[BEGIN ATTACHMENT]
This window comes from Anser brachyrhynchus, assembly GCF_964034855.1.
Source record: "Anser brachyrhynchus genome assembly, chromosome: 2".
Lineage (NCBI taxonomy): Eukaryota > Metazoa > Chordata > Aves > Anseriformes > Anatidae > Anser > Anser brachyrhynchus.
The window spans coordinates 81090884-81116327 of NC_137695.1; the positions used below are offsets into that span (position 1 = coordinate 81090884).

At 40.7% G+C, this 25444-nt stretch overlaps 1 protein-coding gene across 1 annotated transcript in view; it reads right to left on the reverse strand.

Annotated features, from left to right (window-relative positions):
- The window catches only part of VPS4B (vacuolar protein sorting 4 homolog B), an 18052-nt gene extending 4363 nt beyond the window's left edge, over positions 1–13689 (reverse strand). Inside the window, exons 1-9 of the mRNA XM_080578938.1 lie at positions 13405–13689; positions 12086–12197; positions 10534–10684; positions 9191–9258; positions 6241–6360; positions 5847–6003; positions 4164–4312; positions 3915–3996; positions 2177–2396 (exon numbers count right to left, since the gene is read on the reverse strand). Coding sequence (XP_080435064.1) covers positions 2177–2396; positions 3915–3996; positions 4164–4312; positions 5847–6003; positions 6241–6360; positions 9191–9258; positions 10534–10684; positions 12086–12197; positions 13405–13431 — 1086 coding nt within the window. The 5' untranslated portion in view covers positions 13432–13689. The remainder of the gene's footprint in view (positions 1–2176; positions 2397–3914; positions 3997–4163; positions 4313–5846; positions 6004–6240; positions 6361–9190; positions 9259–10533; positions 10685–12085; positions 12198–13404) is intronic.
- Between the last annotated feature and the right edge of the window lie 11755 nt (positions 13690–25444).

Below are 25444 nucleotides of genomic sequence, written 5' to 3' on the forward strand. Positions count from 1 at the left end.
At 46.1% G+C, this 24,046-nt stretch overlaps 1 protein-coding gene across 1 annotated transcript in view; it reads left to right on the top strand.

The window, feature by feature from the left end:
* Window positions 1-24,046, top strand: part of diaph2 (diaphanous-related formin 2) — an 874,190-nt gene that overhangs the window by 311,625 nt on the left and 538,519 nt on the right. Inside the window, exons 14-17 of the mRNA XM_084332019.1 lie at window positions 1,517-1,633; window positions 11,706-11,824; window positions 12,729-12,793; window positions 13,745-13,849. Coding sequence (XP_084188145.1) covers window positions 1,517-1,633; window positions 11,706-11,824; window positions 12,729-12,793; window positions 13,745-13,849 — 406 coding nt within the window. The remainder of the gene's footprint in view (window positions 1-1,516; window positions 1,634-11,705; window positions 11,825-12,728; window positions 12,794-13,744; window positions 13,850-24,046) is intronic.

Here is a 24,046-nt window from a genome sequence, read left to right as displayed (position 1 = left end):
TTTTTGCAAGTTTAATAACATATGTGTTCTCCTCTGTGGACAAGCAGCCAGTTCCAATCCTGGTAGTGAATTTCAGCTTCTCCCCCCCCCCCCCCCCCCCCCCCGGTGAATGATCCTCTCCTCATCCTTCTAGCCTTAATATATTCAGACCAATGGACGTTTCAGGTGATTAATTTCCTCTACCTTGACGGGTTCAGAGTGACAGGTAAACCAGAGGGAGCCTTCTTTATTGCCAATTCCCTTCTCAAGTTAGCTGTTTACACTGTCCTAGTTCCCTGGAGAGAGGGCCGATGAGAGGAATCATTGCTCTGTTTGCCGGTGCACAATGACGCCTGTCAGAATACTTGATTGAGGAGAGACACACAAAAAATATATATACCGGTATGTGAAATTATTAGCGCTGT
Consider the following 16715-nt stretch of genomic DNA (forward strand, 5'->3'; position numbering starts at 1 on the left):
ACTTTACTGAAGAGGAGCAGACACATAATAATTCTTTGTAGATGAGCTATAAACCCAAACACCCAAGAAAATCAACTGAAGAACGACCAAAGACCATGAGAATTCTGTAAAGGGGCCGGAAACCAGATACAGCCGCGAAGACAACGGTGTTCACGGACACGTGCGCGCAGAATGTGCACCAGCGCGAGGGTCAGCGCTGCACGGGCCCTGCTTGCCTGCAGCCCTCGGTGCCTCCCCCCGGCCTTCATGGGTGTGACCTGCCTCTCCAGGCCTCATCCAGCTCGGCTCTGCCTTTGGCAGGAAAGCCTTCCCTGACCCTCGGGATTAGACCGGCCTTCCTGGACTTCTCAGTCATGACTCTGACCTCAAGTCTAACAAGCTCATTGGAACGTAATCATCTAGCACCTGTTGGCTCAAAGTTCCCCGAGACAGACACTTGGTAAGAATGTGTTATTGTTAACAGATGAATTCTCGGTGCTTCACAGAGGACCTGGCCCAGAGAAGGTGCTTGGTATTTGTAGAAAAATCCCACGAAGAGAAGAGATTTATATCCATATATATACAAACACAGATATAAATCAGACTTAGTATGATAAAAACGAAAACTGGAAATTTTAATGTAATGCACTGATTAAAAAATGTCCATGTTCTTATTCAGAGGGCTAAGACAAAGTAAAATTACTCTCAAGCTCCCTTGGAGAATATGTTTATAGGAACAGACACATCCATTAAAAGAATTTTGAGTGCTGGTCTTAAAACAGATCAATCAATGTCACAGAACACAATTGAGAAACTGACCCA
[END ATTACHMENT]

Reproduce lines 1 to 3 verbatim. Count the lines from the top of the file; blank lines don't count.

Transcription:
This window comes from Anser brachyrhynchus, assembly GCF_964034855.1.
Source record: "Anser brachyrhynchus genome assembly, chromosome: 2".
Lineage (NCBI taxonomy): Eukaryota > Metazoa > Chordata > Aves > Anseriformes > Anatidae > Anser > Anser brachyrhynchus.